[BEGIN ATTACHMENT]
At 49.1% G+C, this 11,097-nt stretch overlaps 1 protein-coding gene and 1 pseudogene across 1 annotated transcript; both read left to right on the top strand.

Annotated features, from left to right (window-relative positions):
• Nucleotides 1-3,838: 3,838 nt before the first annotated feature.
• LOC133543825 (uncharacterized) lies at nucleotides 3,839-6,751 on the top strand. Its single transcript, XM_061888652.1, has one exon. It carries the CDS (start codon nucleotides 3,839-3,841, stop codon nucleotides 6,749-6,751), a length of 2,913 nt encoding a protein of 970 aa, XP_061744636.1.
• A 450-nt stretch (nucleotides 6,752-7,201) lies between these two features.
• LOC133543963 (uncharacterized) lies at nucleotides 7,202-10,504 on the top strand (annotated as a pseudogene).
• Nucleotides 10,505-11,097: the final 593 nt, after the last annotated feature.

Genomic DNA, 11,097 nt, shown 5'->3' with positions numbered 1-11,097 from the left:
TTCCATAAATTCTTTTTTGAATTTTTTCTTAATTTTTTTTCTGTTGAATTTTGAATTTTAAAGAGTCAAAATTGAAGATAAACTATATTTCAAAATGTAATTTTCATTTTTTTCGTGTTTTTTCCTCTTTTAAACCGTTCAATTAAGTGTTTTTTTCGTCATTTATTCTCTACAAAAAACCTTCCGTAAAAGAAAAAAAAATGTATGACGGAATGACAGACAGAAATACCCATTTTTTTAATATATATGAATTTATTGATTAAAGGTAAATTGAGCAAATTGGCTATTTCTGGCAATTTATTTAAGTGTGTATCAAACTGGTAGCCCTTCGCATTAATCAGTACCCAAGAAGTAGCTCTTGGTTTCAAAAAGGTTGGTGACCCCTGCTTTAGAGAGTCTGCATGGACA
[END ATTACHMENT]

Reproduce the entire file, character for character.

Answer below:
At 49.1% G+C, this 11,097-nt stretch overlaps 1 protein-coding gene and 1 pseudogene across 1 annotated transcript; both read left to right on the top strand.

Annotated features, from left to right (window-relative positions):
• Nucleotides 1-3,838: 3,838 nt before the first annotated feature.
• LOC133543825 (uncharacterized) lies at nucleotides 3,839-6,751 on the top strand. Its single transcript, XM_061888652.1, has one exon. It carries the CDS (start codon nucleotides 3,839-3,841, stop codon nucleotides 6,749-6,751), a length of 2,913 nt encoding a protein of 970 aa, XP_061744636.1.
• A 450-nt stretch (nucleotides 6,752-7,201) lies between these two features.
• LOC133543963 (uncharacterized) lies at nucleotides 7,202-10,504 on the top strand (annotated as a pseudogene).
• Nucleotides 10,505-11,097: the final 593 nt, after the last annotated feature.

Genomic DNA, 11,097 nt, shown 5'->3' with positions numbered 1-11,097 from the left:
TTCCATAAATTCTTTTTTGAATTTTTTCTTAATTTTTTTTCTGTTGAATTTTGAATTTTAAAGAGTCAAAATTGAAGATAAACTATATTTCAAAATGTAATTTTCATTTTTTTCGTGTTTTTTCCTCTTTTAAACCGTTCAATTAAGTGTTTTTTTCGTCATTTATTCTCTACAAAAAACCTTCCGTAAAAGAAAAAAAAATGTATGACGGAATGACAGACAGAAATACCCATTTTTTTAATATATATGAATTTATTGATTAAAGGTAAATTGAGCAAATTGGCTATTTCTGGCAATTTATTTAAGTGTGTATCAAACTGGTAGCCCTTCGCATTAATCAGTACCCAAGAAGTAGCTCTTGGTTTCAAAAAGGTTGGTGACCCCTGCTTTAGAGAGTCTGCATGGACA